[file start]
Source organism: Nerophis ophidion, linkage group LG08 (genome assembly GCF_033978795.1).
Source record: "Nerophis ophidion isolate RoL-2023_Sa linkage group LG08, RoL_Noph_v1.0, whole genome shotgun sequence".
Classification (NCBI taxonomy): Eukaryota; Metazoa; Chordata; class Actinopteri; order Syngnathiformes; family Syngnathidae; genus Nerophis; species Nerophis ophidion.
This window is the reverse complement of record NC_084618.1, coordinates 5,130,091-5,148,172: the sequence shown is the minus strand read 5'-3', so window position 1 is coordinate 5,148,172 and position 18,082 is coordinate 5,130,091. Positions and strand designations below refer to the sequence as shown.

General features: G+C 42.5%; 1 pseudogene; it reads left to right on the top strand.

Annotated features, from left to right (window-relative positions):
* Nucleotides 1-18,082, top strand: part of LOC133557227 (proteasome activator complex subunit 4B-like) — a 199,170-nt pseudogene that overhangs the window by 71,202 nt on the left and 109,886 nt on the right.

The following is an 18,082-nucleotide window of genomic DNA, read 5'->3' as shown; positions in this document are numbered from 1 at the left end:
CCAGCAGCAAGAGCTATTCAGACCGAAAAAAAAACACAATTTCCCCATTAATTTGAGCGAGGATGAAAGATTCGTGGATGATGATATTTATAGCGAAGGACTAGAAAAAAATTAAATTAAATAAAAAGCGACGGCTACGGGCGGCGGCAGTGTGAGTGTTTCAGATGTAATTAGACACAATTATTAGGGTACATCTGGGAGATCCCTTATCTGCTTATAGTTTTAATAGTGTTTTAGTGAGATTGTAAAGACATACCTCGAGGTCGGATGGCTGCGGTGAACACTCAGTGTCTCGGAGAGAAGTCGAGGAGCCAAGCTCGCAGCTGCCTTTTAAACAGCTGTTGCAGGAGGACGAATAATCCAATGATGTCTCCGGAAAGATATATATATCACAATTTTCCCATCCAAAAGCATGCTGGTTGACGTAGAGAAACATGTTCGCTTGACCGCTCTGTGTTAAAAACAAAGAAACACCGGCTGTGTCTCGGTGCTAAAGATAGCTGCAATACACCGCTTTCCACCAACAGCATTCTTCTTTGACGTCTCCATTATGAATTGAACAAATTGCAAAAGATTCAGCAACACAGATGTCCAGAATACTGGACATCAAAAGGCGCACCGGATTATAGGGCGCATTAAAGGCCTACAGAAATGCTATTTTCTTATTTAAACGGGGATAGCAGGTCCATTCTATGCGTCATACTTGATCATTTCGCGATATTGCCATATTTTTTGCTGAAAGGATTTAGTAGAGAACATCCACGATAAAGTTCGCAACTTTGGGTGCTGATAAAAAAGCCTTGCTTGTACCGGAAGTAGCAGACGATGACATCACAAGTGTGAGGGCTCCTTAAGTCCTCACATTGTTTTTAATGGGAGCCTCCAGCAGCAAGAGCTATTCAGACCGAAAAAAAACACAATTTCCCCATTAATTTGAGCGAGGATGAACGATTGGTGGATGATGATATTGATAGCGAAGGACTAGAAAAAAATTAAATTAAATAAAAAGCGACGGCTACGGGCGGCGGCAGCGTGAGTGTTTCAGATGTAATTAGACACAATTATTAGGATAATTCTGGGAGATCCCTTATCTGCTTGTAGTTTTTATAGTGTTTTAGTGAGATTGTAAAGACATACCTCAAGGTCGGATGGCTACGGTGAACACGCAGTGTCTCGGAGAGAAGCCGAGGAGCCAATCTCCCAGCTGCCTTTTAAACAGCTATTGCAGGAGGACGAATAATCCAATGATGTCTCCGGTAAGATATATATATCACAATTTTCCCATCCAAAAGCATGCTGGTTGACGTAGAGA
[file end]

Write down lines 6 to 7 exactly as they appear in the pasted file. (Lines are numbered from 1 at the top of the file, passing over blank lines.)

Annotated features, from left to right (window-relative positions):
* Nucleotides 1-18,082, top strand: part of LOC133557227 (proteasome activator complex subunit 4B-like) — a 199,170-nt pseudogene that overhangs the window by 71,202 nt on the left and 109,886 nt on the right.